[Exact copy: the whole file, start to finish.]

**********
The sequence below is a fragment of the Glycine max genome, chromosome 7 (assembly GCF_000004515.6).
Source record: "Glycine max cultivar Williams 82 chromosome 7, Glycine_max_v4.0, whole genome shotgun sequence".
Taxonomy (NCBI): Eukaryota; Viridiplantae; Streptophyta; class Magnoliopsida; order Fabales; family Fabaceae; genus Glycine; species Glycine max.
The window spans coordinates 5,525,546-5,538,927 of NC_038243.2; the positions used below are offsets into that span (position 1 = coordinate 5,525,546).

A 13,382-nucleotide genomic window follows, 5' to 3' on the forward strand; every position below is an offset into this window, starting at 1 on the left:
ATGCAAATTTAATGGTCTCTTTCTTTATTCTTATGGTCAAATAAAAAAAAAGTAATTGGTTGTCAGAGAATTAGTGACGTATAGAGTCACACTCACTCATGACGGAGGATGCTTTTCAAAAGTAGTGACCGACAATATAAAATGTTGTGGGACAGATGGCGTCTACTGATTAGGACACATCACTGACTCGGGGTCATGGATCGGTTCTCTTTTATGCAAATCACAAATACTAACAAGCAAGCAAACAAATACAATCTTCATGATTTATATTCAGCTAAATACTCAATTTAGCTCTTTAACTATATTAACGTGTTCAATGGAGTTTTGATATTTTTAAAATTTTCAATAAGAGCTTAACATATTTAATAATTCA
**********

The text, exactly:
The sequence below is a fragment of the Glycine max genome, chromosome 7 (assembly GCF_000004515.6).
Source record: "Glycine max cultivar Williams 82 chromosome 7, Glycine_max_v4.0, whole genome shotgun sequence".
Taxonomy (NCBI): Eukaryota; Viridiplantae; Streptophyta; class Magnoliopsida; order Fabales; family Fabaceae; genus Glycine; species Glycine max.
The window spans coordinates 5,525,546-5,538,927 of NC_038243.2; the positions used below are offsets into that span (position 1 = coordinate 5,525,546).

A 13,382-nucleotide genomic window follows, 5' to 3' on the forward strand; every position below is an offset into this window, starting at 1 on the left:
ATGCAAATTTAATGGTCTCTTTCTTTATTCTTATGGTCAAATAAAAAAAAAGTAATTGGTTGTCAGAGAATTAGTGACGTATAGAGTCACACTCACTCATGACGGAGGATGCTTTTCAAAAGTAGTGACCGACAATATAAAATGTTGTGGGACAGATGGCGTCTACTGATTAGGACACATCACTGACTCGGGGTCATGGATCGGTTCTCTTTTATGCAAATCACAAATACTAACAAGCAAGCAAACAAATACAATCTTCATGATTTATATTCAGCTAAATACTCAATTTAGCTCTTTAACTATATTAACGTGTTCAATGGAGTTTTGATATTTTTAAAATTTTCAATAAGAGCTTAACATATTTAATAATTCA